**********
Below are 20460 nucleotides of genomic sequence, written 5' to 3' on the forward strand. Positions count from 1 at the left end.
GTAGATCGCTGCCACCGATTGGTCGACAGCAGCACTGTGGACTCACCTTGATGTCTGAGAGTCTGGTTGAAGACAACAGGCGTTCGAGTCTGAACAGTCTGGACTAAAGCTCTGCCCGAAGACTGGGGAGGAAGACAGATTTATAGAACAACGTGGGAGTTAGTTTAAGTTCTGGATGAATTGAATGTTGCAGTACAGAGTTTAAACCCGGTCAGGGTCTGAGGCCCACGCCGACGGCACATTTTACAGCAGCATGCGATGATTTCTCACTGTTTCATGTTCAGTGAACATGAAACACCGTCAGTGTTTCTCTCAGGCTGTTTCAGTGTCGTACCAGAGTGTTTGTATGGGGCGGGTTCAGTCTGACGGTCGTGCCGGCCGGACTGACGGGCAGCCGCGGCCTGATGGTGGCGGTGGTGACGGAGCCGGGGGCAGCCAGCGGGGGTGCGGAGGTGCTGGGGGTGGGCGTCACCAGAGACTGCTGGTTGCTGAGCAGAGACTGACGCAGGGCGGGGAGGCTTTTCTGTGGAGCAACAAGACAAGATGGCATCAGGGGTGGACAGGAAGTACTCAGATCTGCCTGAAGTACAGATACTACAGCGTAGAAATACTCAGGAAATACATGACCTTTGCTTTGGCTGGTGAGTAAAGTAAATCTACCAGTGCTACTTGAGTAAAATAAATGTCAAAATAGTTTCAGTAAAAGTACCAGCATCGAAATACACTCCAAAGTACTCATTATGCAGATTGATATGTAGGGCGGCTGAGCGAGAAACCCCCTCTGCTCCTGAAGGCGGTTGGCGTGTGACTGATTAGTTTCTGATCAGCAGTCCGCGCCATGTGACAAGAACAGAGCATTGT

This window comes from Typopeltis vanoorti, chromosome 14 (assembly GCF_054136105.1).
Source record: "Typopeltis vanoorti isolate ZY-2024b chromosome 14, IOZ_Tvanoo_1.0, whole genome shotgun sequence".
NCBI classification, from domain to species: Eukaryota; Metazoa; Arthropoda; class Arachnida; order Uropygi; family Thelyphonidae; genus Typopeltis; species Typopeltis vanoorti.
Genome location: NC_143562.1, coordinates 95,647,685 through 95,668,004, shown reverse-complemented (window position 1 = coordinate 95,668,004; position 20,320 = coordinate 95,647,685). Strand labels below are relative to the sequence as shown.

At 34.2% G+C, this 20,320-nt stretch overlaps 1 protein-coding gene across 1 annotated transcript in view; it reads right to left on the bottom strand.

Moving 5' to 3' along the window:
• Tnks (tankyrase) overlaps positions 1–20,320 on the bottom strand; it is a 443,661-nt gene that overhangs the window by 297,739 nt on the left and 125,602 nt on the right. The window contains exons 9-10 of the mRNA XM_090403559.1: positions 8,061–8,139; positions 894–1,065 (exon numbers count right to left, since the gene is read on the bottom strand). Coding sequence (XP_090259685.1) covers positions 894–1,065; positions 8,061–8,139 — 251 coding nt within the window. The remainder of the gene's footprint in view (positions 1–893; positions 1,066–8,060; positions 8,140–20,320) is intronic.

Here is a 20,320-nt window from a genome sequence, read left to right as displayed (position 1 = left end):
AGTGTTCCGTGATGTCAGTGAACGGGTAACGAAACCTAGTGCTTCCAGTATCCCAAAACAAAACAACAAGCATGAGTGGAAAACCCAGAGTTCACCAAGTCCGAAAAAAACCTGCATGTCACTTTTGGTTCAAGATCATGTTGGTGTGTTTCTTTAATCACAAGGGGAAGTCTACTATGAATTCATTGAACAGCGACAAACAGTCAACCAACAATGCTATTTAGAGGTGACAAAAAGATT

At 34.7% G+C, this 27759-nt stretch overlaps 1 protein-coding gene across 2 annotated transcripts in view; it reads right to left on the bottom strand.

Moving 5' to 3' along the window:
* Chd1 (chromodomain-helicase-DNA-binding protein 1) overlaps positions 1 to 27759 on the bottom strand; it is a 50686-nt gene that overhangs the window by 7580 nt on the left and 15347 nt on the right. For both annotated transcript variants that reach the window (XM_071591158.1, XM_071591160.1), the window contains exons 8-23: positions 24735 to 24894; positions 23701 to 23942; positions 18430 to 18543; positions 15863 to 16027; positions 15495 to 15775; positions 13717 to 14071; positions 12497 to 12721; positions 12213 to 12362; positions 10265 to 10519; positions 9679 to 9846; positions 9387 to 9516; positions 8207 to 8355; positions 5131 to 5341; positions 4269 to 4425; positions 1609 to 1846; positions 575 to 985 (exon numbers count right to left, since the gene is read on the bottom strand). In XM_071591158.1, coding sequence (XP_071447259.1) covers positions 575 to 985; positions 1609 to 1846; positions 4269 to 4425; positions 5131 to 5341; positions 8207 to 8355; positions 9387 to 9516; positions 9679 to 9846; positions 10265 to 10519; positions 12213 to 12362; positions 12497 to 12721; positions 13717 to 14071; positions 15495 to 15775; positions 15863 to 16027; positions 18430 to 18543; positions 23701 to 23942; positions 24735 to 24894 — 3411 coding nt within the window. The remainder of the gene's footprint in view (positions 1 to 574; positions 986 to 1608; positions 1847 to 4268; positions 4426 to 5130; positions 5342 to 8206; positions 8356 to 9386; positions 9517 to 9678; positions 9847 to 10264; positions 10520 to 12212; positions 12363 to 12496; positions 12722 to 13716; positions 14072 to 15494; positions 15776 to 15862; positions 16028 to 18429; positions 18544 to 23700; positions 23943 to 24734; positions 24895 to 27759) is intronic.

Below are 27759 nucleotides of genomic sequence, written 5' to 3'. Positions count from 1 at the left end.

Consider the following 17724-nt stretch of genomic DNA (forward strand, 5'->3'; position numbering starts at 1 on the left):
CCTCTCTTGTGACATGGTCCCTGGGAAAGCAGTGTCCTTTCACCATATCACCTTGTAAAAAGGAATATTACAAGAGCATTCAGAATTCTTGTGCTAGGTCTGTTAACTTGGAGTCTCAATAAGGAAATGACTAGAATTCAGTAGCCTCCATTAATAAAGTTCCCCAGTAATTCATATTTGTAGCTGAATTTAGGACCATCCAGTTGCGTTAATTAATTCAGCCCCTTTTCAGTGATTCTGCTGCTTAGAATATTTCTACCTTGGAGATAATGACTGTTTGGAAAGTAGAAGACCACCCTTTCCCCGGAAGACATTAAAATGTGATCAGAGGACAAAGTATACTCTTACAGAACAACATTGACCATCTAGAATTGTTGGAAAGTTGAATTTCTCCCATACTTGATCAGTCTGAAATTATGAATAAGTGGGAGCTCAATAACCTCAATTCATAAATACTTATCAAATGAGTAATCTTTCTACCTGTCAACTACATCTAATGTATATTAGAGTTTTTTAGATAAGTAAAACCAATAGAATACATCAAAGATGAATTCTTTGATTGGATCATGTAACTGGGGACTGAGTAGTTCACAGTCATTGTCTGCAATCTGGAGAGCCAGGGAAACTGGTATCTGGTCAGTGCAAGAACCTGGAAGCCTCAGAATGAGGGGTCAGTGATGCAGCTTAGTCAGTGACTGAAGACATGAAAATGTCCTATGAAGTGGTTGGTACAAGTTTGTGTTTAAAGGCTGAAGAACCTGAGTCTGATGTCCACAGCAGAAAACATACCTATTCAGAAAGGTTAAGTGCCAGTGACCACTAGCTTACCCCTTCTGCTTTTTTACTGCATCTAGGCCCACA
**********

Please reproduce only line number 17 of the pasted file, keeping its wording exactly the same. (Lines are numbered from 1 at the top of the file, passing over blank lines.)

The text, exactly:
CCTCTCTTGTGACATGGTCCCTGGGAAAGCAGTGTCCTTTCACCATATCACCTTGTAAAAAGGAATATTACAAGAGCATTCAGAATTCTTGTGCTAGGTCTGTTAACTTGGAGTCTCAATAAGGAAATGACTAGAATTCAGTAGCCTCCATTAATAAAGTTCCCCAGTAATTCATATTTGTAGCTGAATTTAGGACCATCCAGTTGCGTTAATTAATTCAGCCCCTTTTCAGTGATTCTGCTGCTTAGAATATTTCTACCTTGGAGATAATGACTGTTTGGAAAGTAGAAGACCACCCTTTCCCCGGAAGACATTAAAATGTGATCAGAGGACAAAGTATACTCTTACAGAACAACATTGACCATCTAGAATTGTTGGAAAGTTGAATTTCTCCCATACTTGATCAGTCTGAAATTATGAATAAGTGGGAGCTCAATAACCTCAATTCATAAATACTTATCAAATGAGTAATCTTTCTACCTGTCAACTACATCTAATGTATATTAGAGTTTTTTAGATAAGTAAAACCAATAGAATACATCAAAGATGAATTCTTTGATTGGATCATGTAACTGGGGACTGAGTAGTTCACAGTCATTGTCTGCAATCTGGAGAGCCAGGGAAACTGGTATCTGGTCAGTGCAAGAACCTGGAAGCCTCAGAATGAGGGGTCAGTGATGCAGCTTAGTCAGTGACTGAAGACATGAAAATGTCCTATGAAGTGGTTGGTACAAGTTTGTGTTTAAAGGCTGAAGAACCTGAGTCTGATGTCCACAGCAGAAAACATACCTATTCAGAAAGGTTAAGTGCCAGTGACCACTAGCTTACCCCTTCTGCTTTTTTACTGCATCTAGGCCCACA